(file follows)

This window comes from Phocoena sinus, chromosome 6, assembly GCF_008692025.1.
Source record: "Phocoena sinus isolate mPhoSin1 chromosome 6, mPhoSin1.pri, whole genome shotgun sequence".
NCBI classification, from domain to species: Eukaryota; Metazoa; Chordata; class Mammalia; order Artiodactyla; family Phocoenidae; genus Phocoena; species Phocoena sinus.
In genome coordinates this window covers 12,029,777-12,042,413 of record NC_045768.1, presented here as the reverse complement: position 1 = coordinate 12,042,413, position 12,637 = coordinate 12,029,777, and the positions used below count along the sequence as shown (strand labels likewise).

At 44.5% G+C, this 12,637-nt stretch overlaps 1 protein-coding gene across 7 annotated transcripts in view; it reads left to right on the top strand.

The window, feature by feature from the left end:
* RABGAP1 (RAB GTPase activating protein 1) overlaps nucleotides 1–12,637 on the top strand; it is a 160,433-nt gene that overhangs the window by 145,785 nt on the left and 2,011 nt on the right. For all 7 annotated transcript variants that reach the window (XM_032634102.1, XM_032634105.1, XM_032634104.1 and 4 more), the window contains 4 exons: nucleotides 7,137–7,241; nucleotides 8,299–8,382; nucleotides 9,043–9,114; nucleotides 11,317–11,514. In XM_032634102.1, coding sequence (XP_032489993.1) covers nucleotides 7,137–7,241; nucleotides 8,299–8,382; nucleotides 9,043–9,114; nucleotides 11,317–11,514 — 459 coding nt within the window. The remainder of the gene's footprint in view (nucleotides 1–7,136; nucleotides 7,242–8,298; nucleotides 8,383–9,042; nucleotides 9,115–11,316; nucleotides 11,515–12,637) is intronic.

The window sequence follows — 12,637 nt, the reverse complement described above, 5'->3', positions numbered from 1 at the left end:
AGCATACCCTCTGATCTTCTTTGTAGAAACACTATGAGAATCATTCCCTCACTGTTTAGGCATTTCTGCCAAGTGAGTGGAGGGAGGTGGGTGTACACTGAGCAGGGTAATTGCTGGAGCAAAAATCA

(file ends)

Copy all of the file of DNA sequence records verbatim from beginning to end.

This window comes from Phocoena sinus, chromosome 6, assembly GCF_008692025.1.
Source record: "Phocoena sinus isolate mPhoSin1 chromosome 6, mPhoSin1.pri, whole genome shotgun sequence".
NCBI classification, from domain to species: Eukaryota; Metazoa; Chordata; class Mammalia; order Artiodactyla; family Phocoenidae; genus Phocoena; species Phocoena sinus.
In genome coordinates this window covers 12,029,777-12,042,413 of record NC_045768.1, presented here as the reverse complement: position 1 = coordinate 12,042,413, position 12,637 = coordinate 12,029,777, and the positions used below count along the sequence as shown (strand labels likewise).

At 44.5% G+C, this 12,637-nt stretch overlaps 1 protein-coding gene across 7 annotated transcripts in view; it reads left to right on the top strand.

The window, feature by feature from the left end:
* RABGAP1 (RAB GTPase activating protein 1) overlaps nucleotides 1–12,637 on the top strand; it is a 160,433-nt gene that overhangs the window by 145,785 nt on the left and 2,011 nt on the right. For all 7 annotated transcript variants that reach the window (XM_032634102.1, XM_032634105.1, XM_032634104.1 and 4 more), the window contains 4 exons: nucleotides 7,137–7,241; nucleotides 8,299–8,382; nucleotides 9,043–9,114; nucleotides 11,317–11,514. In XM_032634102.1, coding sequence (XP_032489993.1) covers nucleotides 7,137–7,241; nucleotides 8,299–8,382; nucleotides 9,043–9,114; nucleotides 11,317–11,514 — 459 coding nt within the window. The remainder of the gene's footprint in view (nucleotides 1–7,136; nucleotides 7,242–8,298; nucleotides 8,383–9,042; nucleotides 9,115–11,316; nucleotides 11,515–12,637) is intronic.

The window sequence follows — 12,637 nt, the reverse complement described above, 5'->3', positions numbered from 1 at the left end:
AGCATACCCTCTGATCTTCTTTGTAGAAACACTATGAGAATCATTCCCTCACTGTTTAGGCATTTCTGCCAAGTGAGTGGAGGGAGGTGGGTGTACACTGAGCAGGGTAATTGCTGGAGCAAAAATCA